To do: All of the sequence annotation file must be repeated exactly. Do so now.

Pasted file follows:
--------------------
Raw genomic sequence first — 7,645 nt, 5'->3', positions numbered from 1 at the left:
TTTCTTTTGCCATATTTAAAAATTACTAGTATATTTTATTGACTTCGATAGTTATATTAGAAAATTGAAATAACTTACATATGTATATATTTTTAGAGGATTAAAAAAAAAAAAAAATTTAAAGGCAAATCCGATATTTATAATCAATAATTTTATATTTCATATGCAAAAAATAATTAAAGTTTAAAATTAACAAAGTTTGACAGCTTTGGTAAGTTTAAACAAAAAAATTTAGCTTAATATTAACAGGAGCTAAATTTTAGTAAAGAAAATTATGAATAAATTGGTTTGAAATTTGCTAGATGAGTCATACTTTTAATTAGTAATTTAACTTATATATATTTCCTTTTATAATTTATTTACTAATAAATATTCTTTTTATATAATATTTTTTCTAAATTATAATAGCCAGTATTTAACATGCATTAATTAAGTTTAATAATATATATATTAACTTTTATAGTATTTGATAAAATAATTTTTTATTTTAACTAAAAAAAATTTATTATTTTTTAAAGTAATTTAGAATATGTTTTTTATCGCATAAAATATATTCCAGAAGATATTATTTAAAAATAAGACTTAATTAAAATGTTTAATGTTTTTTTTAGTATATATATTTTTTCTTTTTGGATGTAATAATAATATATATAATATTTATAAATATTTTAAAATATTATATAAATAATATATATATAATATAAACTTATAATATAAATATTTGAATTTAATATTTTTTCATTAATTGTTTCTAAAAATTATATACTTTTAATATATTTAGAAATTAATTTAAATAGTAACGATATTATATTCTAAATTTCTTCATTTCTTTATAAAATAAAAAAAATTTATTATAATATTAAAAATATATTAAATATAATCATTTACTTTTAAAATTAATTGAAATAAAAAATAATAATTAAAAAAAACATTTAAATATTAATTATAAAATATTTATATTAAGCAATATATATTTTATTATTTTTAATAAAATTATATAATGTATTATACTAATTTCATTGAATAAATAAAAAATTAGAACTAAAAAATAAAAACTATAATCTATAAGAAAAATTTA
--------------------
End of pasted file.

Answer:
Raw genomic sequence first — 7,645 nt, 5'->3', positions numbered from 1 at the left:
TTTCTTTTGCCATATTTAAAAATTACTAGTATATTTTATTGACTTCGATAGTTATATTAGAAAATTGAAATAACTTACATATGTATATATTTTTAGAGGATTAAAAAAAAAAAAAAATTTAAAGGCAAATCCGATATTTATAATCAATAATTTTATATTTCATATGCAAAAAATAATTAAAGTTTAAAATTAACAAAGTTTGACAGCTTTGGTAAGTTTAAACAAAAAAATTTAGCTTAATATTAACAGGAGCTAAATTTTAGTAAAGAAAATTATGAATAAATTGGTTTGAAATTTGCTAGATGAGTCATACTTTTAATTAGTAATTTAACTTATATATATTTCCTTTTATAATTTATTTACTAATAAATATTCTTTTTATATAATATTTTTTCTAAATTATAATAGCCAGTATTTAACATGCATTAATTAAGTTTAATAATATATATATTAACTTTTATAGTATTTGATAAAATAATTTTTTATTTTAACTAAAAAAAATTTATTATTTTTTAAAGTAATTTAGAATATGTTTTTTATCGCATAAAATATATTCCAGAAGATATTATTTAAAAATAAGACTTAATTAAAATGTTTAATGTTTTTTTTAGTATATATATTTTTTCTTTTTGGATGTAATAATAATATATATAATATTTATAAATATTTTAAAATATTATATAAATAATATATATATAATATAAACTTATAATATAAATATTTGAATTTAATATTTTTTCATTAATTGTTTCTAAAAATTATATACTTTTAATATATTTAGAAATTAATTTAAATAGTAACGATATTATATTCTAAATTTCTTCATTTCTTTATAAAATAAAAAAAATTTATTATAATATTAAAAATATATTAAATATAATCATTTACTTTTAAAATTAATTGAAATAAAAAATAATAATTAAAAAAAACATTTAAATATTAATTATAAAATATTTATATTAAGCAATATATATTTTATTATTTTTAATAAAATTATATAATGTATTATACTAATTTCATTGAATAAATAAAAAATTAGAACTAAAAAATAAAAACTATAATCTATAAGAAAAATTTA